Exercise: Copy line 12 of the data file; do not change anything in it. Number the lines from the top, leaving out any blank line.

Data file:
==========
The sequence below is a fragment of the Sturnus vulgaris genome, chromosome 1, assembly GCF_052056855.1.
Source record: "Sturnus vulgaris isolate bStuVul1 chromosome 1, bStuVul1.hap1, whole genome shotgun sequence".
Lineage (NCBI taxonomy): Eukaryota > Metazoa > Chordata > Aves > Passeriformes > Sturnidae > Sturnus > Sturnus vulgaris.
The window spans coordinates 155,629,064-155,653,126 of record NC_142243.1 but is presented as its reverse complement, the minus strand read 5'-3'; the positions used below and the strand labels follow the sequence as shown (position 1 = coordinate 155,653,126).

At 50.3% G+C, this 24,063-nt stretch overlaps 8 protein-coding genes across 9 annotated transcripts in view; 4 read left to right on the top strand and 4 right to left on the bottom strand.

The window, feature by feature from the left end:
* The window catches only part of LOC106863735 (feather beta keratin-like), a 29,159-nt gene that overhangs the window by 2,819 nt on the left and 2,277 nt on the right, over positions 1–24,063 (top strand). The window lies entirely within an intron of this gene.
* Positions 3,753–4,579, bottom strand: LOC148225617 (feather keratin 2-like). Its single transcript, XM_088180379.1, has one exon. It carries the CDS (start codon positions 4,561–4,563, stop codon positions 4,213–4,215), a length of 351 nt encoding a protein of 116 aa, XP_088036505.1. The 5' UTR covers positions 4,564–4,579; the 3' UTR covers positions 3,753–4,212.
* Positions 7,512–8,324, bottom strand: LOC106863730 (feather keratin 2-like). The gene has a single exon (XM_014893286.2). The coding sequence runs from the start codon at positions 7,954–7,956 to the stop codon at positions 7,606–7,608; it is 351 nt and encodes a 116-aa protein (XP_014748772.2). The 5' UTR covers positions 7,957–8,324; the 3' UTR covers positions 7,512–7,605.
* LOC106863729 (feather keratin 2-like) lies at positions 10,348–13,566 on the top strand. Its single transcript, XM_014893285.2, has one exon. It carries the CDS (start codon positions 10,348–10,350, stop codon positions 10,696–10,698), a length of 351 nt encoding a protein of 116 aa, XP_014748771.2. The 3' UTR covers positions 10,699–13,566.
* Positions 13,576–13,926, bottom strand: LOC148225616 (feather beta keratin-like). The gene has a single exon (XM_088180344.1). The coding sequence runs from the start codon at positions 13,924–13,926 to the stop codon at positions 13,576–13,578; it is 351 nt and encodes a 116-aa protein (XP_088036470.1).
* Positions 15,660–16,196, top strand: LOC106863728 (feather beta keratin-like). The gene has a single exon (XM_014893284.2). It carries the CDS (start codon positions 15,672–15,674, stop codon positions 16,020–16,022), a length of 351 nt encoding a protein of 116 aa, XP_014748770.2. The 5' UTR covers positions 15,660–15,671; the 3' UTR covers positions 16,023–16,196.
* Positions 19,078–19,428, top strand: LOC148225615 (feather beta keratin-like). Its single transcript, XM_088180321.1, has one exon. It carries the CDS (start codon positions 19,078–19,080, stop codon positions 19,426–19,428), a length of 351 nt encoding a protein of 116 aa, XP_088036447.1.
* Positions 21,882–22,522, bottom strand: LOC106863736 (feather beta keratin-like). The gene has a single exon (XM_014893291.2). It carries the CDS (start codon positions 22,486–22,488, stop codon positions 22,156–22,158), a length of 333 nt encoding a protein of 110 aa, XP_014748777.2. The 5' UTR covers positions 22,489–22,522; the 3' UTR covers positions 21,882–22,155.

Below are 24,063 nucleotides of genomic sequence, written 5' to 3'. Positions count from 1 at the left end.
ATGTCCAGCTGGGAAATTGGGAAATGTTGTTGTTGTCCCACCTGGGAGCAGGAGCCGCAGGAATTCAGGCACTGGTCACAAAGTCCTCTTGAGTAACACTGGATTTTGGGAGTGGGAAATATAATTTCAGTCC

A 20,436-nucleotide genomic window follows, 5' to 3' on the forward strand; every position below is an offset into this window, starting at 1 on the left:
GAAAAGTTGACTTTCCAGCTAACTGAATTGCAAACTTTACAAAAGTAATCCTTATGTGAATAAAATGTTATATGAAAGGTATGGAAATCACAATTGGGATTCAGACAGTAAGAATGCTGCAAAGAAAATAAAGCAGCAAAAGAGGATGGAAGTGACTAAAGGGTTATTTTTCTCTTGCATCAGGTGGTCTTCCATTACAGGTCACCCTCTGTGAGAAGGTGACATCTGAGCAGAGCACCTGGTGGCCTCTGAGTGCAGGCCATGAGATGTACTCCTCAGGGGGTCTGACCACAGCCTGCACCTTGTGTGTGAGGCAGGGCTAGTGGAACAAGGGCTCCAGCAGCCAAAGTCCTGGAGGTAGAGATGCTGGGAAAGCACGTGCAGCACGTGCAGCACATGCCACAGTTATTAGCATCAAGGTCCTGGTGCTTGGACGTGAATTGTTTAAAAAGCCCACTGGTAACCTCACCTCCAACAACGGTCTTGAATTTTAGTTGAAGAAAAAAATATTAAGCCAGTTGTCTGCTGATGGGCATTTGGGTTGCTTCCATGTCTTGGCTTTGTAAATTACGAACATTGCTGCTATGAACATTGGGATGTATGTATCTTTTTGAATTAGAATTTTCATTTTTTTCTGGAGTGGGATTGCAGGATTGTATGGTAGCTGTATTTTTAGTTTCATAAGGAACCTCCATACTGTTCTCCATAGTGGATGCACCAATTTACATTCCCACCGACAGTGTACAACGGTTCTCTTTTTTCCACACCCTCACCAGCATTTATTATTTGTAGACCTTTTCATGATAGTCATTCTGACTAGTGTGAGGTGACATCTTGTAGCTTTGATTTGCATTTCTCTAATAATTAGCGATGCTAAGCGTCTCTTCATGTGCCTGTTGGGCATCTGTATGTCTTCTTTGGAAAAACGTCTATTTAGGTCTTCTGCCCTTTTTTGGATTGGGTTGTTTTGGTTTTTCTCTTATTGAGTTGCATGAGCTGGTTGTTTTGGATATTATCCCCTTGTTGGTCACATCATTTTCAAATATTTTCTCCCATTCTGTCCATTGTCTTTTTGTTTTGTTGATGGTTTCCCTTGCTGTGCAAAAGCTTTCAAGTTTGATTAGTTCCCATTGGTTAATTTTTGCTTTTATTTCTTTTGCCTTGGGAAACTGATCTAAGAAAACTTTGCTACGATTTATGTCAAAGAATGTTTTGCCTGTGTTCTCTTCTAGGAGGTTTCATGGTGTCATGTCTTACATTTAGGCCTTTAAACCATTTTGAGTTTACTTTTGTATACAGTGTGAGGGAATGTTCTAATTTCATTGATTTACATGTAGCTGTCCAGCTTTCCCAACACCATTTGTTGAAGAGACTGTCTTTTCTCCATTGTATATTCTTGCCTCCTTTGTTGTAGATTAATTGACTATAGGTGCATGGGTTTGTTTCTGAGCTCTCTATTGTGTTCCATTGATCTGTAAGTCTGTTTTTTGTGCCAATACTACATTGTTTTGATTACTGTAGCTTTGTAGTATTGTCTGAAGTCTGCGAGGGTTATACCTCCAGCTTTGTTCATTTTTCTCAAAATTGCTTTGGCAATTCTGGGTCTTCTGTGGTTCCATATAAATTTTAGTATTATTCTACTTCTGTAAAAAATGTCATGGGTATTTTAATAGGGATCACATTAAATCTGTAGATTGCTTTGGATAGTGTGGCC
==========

* Positions 15,660–16,196, top strand: LOC106863728 (feather beta keratin-like). The gene has a single exon (XM_014893284.2). It carries the CDS (start codon positions 15,672–15,674, stop codon positions 16,020–16,022), a length of 351 nt encoding a protein of 116 aa, XP_014748770.2. The 5' UTR covers positions 15,660–15,671; the 3' UTR covers positions 16,023–16,196.